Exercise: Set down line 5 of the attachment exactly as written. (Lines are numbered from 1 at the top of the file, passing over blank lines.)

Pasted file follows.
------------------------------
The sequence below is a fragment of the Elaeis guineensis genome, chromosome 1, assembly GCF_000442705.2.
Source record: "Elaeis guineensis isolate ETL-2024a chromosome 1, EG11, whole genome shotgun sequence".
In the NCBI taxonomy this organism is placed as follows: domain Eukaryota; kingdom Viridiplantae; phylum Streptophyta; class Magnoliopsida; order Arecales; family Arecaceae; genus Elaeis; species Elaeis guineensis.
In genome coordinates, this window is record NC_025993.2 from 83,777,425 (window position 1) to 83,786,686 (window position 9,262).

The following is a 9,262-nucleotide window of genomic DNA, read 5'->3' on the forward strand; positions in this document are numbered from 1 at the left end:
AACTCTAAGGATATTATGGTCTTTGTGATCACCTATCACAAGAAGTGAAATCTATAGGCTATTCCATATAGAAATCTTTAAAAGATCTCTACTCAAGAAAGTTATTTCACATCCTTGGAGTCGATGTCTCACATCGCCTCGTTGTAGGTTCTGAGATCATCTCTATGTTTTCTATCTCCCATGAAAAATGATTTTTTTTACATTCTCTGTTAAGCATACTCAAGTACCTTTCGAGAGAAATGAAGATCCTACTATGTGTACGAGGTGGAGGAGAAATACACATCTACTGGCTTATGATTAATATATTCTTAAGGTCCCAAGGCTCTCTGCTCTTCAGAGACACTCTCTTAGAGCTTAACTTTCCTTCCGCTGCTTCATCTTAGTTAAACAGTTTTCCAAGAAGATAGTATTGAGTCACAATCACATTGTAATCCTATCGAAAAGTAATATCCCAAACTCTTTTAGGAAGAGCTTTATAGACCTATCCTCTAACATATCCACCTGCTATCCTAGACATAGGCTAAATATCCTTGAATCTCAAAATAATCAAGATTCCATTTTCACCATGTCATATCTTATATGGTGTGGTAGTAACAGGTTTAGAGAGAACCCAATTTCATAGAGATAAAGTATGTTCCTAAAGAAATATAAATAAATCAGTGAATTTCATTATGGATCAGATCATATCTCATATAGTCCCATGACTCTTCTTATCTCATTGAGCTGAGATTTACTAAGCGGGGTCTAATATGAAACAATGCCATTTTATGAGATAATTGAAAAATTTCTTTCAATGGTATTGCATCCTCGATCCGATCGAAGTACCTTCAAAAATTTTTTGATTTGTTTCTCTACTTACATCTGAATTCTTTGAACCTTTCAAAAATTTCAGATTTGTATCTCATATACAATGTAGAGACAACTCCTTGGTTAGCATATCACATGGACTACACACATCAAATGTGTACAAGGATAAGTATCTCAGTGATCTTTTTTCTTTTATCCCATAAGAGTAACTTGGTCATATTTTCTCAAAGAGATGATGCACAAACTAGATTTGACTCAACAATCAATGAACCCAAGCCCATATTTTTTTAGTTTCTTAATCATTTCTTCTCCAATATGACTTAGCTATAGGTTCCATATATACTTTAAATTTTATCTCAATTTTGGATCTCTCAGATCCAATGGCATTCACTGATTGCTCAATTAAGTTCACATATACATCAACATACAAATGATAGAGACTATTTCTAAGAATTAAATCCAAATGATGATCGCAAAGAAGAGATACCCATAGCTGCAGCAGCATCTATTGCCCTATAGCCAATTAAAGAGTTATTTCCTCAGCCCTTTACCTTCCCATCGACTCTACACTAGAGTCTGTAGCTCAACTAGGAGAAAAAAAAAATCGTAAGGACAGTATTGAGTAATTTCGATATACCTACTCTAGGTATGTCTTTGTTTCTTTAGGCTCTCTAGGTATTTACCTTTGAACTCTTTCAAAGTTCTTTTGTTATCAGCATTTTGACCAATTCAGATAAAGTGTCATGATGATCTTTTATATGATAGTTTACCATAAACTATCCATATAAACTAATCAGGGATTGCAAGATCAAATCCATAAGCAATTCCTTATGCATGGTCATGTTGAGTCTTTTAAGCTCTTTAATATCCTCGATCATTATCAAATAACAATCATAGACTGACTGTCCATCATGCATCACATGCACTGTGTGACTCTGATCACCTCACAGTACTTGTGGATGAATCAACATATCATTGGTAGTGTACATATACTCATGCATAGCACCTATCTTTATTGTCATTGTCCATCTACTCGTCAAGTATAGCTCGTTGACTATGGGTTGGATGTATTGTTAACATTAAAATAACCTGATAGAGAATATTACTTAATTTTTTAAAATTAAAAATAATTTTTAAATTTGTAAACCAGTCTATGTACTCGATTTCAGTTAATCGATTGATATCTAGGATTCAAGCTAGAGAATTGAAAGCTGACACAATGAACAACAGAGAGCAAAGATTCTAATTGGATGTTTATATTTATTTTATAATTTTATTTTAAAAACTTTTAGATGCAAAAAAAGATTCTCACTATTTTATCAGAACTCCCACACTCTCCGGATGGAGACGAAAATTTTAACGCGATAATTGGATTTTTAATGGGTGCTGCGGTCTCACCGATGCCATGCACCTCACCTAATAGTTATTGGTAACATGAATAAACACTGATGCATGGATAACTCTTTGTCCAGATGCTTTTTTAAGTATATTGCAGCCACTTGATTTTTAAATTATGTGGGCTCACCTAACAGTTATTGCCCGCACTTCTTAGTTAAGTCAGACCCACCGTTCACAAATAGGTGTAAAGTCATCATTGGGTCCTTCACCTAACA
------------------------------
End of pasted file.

The following is a 9,262-nucleotide window of genomic DNA, read 5'->3' on the forward strand; positions in this document are numbered from 1 at the left end: